Hyped as this year’s ‘Gone Girl‘, ‘The Girl on the Train’ by Paula Hawkins tells the story of Rachel Watson, who takes the same commuter train every day to London. The train always stops at a red signal where she observes a seemingly perfect couple who she names Jess and Jason in their house which is coincidentally a few doors down from where she used to live with her ex-husband, Tom. Except one day, Rachel sees something shocking from the train and becomes more closely entwined with their lives when “Jess” suddenly disappears.
To say Rachel is bitter is an understatement. She is a slightly overweight, divorced, unemployed alcoholic with very low self-esteem. Having lost her job due to one too many drunken outbursts in the office, she continues her commute to Euston station every day to prevent her housemate Cathy from discovering that she isn’t currently working. She is also still in love with her ex-husband Tom who now lives with his new partner Anna and their young child.
The main narrative is told from the point of view of Rachel and is interlinked with other chapters told in the voices of Megan (aka “Jess”) and Anna. Rachel frequently lies and has alcoholic blackouts which means she has trouble piecing together the events which lead to Megan’s disappearance. However, she certainly isn’t the only flawed character. Whereas the story of ‘Gone Girl’ was centred around two unreliable narrators, it seems that every major character in ‘The Girl on the Train’ cannot be trusted. The “leads” which I expected to go somewhere turned out not to go anywhere, so the final showdown was a real surprise.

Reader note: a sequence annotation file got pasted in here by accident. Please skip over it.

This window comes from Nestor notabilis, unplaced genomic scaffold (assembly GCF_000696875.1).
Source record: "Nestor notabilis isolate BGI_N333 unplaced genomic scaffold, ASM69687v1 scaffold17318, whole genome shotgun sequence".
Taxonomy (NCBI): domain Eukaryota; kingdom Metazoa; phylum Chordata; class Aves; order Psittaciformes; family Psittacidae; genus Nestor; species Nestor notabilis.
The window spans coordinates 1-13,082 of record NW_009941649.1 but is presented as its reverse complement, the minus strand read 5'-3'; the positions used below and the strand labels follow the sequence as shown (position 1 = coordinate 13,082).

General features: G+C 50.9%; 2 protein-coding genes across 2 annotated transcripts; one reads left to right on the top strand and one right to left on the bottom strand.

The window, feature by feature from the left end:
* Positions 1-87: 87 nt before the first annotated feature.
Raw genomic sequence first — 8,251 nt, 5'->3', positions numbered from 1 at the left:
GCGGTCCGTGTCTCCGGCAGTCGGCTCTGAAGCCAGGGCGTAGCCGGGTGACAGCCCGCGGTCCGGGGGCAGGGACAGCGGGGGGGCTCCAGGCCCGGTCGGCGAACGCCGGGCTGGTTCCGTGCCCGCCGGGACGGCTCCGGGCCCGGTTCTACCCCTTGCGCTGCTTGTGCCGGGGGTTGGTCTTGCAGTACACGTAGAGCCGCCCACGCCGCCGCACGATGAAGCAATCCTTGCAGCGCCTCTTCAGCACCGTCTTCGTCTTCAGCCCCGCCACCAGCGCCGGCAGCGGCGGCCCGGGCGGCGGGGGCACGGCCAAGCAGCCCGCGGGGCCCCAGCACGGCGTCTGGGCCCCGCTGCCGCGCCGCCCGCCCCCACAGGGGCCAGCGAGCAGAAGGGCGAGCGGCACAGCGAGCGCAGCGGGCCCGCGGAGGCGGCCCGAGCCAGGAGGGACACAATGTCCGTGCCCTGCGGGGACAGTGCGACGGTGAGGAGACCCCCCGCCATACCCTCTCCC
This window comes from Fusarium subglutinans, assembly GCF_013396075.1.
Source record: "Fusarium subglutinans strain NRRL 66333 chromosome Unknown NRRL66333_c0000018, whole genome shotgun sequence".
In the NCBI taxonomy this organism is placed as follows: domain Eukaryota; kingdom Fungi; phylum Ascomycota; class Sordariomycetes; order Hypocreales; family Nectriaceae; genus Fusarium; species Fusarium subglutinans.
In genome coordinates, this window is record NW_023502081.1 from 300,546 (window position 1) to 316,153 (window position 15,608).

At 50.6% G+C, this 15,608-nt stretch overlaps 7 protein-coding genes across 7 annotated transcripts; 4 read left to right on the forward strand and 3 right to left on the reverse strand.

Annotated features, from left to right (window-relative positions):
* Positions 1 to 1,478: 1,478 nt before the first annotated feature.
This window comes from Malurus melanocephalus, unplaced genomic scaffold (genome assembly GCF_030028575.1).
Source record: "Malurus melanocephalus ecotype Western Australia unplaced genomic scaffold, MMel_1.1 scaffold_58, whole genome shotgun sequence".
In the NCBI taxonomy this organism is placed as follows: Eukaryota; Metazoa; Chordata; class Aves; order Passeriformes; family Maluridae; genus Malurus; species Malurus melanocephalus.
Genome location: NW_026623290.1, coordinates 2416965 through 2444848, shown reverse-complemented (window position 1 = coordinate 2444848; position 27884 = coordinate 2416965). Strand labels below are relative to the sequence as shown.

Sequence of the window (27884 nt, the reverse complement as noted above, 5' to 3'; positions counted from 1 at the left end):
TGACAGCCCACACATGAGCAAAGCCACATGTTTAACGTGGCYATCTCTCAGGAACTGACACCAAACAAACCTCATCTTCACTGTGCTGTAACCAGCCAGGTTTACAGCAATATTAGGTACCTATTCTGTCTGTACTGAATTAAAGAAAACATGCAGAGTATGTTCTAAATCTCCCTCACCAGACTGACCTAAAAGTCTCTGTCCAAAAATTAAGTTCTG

Tightly written and cleverly structured, ‘The Girl in the Train’ has all of the ingredients for a satisfying psychological thriller. As a commuter in London myself, the main premise of the story – catching glimpses of the lives of those who live in houses which back on to railway lines and creating imaginary lives for them – was particularly appealing. Despite the numerous comparisons to ‘Gone Girl’ by Gillian Flynn, I think ‘The Girl on the Train’ also shares several similarities with ‘Notes on a Scandal‘ by Zoe Heller due to the contemporary suburban London setting, oppressive atmosphere and exceptionally bitter, cynical and obsessive narrator.
Overall, ‘The Girl on the Train’ is a gripping and compelling debut novel which is sure to be one of the most talked about books of 2015. If you have already read it, I would love to hear your thoughts.
‘The Girl on the Train’ will be published in the UK on 15th January by Transworld. Many thanks to the publishers for providing a review copy via NetGalley.